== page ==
Finally, although I may have focused this topic specifically at the exterior discoloration, it's been very tempting for me to stray off-topic a bit into a more general assessment of the property. If anyone could suggest a more appropriate category/forum for discussing how to assess properties, I'd appreciate it. For example, realtors usually prepare a collection of information and make it available via the MLS listing, but many times I've had to ask for it and know what I should expect to get, specifically septic and well permits, and how to review them. Obviously, knowing where the septic field is located will have an impact on what you can do with the property. It would be nice to go to a forum and discuss this sort of stuff. Some of the properties we're looking at are more than an hour away, and there is a certain amount of due-diligence needed before I feel comfortable driving that far.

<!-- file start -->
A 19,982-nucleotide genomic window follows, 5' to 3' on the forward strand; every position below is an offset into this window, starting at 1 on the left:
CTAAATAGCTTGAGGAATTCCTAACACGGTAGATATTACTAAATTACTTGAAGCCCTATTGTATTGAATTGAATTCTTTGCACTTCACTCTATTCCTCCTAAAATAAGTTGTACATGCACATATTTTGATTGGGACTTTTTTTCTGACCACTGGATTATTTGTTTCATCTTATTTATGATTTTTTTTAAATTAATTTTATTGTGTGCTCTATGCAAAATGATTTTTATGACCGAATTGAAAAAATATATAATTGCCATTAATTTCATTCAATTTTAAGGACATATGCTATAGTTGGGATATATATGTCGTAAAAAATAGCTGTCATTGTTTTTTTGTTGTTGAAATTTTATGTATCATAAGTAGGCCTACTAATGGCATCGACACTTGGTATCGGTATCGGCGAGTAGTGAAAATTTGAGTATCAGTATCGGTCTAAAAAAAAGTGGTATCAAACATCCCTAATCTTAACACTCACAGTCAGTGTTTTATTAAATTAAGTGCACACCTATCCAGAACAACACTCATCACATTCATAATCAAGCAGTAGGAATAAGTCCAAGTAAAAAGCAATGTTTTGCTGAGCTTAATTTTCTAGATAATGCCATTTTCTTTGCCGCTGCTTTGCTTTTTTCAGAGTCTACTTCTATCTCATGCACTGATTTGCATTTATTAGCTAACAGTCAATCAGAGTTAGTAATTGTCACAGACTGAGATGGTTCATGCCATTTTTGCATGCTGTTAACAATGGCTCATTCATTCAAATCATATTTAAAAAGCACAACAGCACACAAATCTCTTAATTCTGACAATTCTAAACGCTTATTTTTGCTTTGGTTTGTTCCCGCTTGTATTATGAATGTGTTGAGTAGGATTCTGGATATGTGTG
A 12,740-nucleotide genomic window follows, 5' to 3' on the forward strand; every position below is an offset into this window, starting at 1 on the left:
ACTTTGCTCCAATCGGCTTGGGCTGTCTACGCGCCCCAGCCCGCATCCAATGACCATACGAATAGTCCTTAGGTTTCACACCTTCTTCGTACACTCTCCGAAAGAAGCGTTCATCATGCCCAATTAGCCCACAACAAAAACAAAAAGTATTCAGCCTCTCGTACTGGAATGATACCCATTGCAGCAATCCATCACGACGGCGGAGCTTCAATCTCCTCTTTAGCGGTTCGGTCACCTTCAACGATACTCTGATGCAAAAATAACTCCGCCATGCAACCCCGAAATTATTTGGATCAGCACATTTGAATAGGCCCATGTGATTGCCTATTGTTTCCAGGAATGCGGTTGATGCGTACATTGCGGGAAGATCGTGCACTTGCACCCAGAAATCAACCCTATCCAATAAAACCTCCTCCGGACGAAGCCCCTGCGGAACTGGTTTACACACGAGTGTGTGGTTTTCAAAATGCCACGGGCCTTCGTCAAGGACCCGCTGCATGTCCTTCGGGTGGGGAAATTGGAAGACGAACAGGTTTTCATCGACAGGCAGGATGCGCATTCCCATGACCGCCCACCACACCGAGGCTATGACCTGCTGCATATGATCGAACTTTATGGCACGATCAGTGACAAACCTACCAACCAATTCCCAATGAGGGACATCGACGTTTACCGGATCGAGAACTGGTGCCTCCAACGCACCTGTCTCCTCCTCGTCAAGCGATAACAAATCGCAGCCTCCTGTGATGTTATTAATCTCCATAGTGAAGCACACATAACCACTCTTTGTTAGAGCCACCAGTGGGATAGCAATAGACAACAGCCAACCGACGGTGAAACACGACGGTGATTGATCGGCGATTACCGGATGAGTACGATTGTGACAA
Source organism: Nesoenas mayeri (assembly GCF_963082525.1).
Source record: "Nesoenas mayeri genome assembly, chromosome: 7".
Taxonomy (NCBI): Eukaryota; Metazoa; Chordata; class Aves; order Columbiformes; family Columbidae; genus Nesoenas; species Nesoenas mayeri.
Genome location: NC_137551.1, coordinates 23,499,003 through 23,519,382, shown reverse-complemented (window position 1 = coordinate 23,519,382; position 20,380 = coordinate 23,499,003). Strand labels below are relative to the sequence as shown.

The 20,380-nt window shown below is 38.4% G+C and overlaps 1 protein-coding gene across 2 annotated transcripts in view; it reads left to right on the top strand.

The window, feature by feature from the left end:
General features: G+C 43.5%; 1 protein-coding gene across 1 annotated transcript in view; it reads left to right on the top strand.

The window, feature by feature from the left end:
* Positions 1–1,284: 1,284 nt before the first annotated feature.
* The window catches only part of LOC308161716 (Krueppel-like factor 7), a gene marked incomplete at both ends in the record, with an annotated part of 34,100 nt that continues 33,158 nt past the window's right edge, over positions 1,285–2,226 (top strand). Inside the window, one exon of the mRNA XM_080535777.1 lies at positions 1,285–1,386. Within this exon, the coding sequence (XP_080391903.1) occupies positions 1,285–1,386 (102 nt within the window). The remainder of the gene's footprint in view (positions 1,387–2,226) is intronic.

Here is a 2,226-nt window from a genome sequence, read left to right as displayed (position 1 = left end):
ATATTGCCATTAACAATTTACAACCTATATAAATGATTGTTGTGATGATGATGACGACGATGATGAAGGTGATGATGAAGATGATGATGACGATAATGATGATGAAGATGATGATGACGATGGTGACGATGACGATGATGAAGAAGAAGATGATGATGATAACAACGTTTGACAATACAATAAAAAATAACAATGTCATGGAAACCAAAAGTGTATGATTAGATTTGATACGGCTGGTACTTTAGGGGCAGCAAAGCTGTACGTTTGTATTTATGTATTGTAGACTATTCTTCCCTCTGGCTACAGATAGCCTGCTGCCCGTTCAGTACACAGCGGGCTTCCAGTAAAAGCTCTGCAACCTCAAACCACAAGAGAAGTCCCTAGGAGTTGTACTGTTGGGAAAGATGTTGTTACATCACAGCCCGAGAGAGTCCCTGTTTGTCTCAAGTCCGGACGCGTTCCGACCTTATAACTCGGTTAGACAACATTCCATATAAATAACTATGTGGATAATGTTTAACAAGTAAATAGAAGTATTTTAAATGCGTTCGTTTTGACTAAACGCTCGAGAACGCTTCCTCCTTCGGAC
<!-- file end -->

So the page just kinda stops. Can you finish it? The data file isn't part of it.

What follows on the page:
Spicoli43

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Good Luck on the next house. As far as realtor listings, I pretty much ignore what they say. It could be a house that would fall over in a little wind, and the description would be "A Perfect Opportunity! A little repair and you're all set in this Gorgeous Rancher!!!"

I look for the listings saying I have to do my own DD, which is obvious.

I learned my lesson with the house I have now with the septic field being right behind the house and the utilities stretching across my parking lot, as opposed to all the neighbors that have the septic in the front yard where they aren't going to build a shop, and utilities running along the property line where they also aren't going to build.